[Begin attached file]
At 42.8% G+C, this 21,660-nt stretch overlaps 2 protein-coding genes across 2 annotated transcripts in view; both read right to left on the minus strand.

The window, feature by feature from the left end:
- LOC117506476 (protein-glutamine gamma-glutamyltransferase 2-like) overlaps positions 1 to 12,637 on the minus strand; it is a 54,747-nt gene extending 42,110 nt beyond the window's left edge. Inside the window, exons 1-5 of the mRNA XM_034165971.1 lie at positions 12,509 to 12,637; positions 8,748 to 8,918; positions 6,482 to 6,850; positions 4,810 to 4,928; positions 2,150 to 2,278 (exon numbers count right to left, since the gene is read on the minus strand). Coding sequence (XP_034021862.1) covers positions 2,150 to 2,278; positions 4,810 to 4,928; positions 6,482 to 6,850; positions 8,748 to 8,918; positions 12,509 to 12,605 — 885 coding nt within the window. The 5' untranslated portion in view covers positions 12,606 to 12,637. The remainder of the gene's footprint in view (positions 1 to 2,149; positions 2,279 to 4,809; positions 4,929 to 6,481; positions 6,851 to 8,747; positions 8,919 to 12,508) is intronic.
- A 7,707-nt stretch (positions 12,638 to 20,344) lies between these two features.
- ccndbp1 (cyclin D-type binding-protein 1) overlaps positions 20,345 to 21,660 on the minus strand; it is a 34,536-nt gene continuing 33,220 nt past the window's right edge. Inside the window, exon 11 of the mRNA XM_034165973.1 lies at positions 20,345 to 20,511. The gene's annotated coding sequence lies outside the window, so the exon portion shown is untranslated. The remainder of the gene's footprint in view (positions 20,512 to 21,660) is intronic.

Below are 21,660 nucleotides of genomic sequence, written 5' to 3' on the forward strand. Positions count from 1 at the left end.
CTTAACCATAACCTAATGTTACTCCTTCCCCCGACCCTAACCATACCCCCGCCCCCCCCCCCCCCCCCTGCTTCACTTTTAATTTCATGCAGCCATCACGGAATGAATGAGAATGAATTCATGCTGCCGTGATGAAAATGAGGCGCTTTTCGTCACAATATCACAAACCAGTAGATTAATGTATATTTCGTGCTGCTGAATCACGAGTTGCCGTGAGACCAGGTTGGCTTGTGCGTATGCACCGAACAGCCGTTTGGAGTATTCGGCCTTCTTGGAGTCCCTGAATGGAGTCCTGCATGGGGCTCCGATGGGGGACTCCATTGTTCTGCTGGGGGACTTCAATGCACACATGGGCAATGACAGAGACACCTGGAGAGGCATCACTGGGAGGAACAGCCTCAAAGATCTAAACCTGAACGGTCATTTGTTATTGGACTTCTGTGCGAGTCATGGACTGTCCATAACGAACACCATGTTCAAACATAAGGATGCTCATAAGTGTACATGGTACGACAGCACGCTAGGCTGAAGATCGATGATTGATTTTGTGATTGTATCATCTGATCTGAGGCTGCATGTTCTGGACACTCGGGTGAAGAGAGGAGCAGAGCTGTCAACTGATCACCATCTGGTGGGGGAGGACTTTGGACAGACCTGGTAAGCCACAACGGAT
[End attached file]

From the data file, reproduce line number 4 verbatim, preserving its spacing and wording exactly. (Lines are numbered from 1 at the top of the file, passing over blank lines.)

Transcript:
- A 7,707-nt stretch (positions 12,638 to 20,344) lies between these two features.